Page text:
Mustard Plug – In Black And White

  • Bobby Gorman posted
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Mustard Plug

In Black And White - Hopeless Records

With sixteen years under their belt, Mustard Plug knows what they’re doing. While they were never one of those few bands who really struck it big with the ska explosion a few years ago, the band has been releasing consistently strong releases nevertheless; and unlike many of the bands who did strike it big,Mustard Plug has neither broken up or released a shockingly horrid CD. Instead, Mustard Plug have stayed consistent, steadily maturing and growing stronger while always remaining in that loveable genre known as ska.

On their sixth album, Mustard Plug shows that ska is still alive and kicking even if it’s not the flavor of the month. Blasting off with the energetic and slightly rough Who Benefits?, the listener is pulled into the album instantly and while the slightly more serious subject matter and heavier guitar riff may not be theMustard Plug you know and love; it’s still a great, catchy song that kicks off the album perfectly. Hit Me! Hit Me! is more of a return to form as it’s more straight forward ska with a phenomenal upstroke and a brass section that is one of the strongest on the record. Copasetic is energetic and upbeat while You Can’t Go Back slows it down a bit more and Real Rat Bastard is the perfect sing along song that really captures the essence that is Mustard Plug. Really, that song is worth repeating over and over again and you can’t help but sing along after the first time.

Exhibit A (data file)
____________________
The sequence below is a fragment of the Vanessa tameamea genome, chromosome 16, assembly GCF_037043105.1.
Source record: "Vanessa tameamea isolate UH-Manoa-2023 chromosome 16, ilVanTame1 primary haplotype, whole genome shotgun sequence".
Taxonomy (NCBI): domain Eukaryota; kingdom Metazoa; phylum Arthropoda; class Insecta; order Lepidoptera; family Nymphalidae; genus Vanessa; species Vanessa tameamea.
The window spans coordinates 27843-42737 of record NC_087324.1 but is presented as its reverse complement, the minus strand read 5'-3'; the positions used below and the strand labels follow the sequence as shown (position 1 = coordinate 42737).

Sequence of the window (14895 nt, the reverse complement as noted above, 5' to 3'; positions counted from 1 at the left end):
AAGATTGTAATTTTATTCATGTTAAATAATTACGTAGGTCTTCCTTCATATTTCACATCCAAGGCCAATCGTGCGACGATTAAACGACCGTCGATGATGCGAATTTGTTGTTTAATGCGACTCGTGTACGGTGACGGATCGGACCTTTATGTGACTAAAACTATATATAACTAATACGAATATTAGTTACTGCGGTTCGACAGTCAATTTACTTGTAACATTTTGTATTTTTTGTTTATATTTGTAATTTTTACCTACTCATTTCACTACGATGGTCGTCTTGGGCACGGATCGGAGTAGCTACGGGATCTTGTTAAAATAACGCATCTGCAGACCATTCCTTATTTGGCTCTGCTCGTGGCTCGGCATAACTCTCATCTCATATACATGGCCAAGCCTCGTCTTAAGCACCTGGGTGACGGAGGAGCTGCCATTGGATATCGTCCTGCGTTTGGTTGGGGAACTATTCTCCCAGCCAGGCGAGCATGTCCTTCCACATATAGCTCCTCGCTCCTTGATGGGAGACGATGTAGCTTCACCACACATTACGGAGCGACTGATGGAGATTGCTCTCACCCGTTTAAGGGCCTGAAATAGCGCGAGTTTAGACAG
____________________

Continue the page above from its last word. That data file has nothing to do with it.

In Black and White sees the band once again maintaining true to their sound and style. The songs are more complex and written in a much more memorable fashion than they were sixteen years ago, but it’s still third wave ska straight to the bone. Plus, Bill Stevenson and Jason Livermore did an amazing job producing and mixing the release. Everything is perfectly level in the mix and the volume is crisp and clear. Unlike some albums (Less Than Jake‘s In With The Out Crowd comes to mine) the brass on In Black and White comes shining through while still letting the rest of the instruments – and Kirchgessner’s vocals – play a leading role in many of the songs when needed too. However, the effect of the famed Blasting Room producers are still evident as the album is easily the darkest album the band has ever released. The vocals are harsher, near the end of Time To Wake Up, vocalist Dave Kirchgessner sounds similar to The Mighty Mighty Bosstones‘ Dicky Barret as they become slightly heavier and darker, and it is much edgier and much more agitated than some fans will be used to; but the album still works and even with the edge to them, the songs are still a rocking good time.

So not only is it one of the strongest ska releases of the year, but it’s one of the strongest releases of the year – period.